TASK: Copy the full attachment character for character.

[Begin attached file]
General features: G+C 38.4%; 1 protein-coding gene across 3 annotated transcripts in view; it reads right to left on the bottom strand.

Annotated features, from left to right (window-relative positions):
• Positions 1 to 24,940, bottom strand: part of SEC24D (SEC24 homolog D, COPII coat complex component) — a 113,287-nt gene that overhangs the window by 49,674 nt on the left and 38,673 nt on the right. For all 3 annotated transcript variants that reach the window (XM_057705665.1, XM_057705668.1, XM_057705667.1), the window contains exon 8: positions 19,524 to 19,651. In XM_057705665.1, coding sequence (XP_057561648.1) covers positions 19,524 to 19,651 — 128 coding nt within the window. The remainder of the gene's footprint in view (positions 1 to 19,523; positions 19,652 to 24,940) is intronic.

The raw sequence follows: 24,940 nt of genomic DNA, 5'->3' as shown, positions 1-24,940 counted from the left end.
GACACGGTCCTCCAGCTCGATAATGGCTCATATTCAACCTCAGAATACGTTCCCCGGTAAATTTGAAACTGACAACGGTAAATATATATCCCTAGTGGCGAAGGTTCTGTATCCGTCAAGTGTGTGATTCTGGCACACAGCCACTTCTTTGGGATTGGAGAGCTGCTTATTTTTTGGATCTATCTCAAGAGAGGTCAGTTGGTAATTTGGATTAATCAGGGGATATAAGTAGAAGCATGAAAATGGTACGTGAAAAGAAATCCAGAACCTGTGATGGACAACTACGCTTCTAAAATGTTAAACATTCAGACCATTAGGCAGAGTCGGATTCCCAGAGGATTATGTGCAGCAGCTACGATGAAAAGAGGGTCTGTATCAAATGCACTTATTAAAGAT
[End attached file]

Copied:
General features: G+C 38.4%; 1 protein-coding gene across 3 annotated transcripts in view; it reads right to left on the bottom strand.

Annotated features, from left to right (window-relative positions):
• Positions 1 to 24,940, bottom strand: part of SEC24D (SEC24 homolog D, COPII coat complex component) — a 113,287-nt gene that overhangs the window by 49,674 nt on the left and 38,673 nt on the right. For all 3 annotated transcript variants that reach the window (XM_057705665.1, XM_057705668.1, XM_057705667.1), the window contains exon 8: positions 19,524 to 19,651. In XM_057705665.1, coding sequence (XP_057561648.1) covers positions 19,524 to 19,651 — 128 coding nt within the window. The remainder of the gene's footprint in view (positions 1 to 19,523; positions 19,652 to 24,940) is intronic.

The raw sequence follows: 24,940 nt of genomic DNA, 5'->3' as shown, positions 1-24,940 counted from the left end.
GACACGGTCCTCCAGCTCGATAATGGCTCATATTCAACCTCAGAATACGTTCCCCGGTAAATTTGAAACTGACAACGGTAAATATATATCCCTAGTGGCGAAGGTTCTGTATCCGTCAAGTGTGTGATTCTGGCACACAGCCACTTCTTTGGGATTGGAGAGCTGCTTATTTTTTGGATCTATCTCAAGAGAGGTCAGTTGGTAATTTGGATTAATCAGGGGATATAAGTAGAAGCATGAAAATGGTACGTGAAAAGAAATCCAGAACCTGTGATGGACAACTACGCTTCTAAAATGTTAAACATTCAGACCATTAGGCAGAGTCGGATTCCCAGAGGATTATGTGCAGCAGCTACGATGAAAAGAGGGTCTGTATCAAATGCACTTATTAAAGAT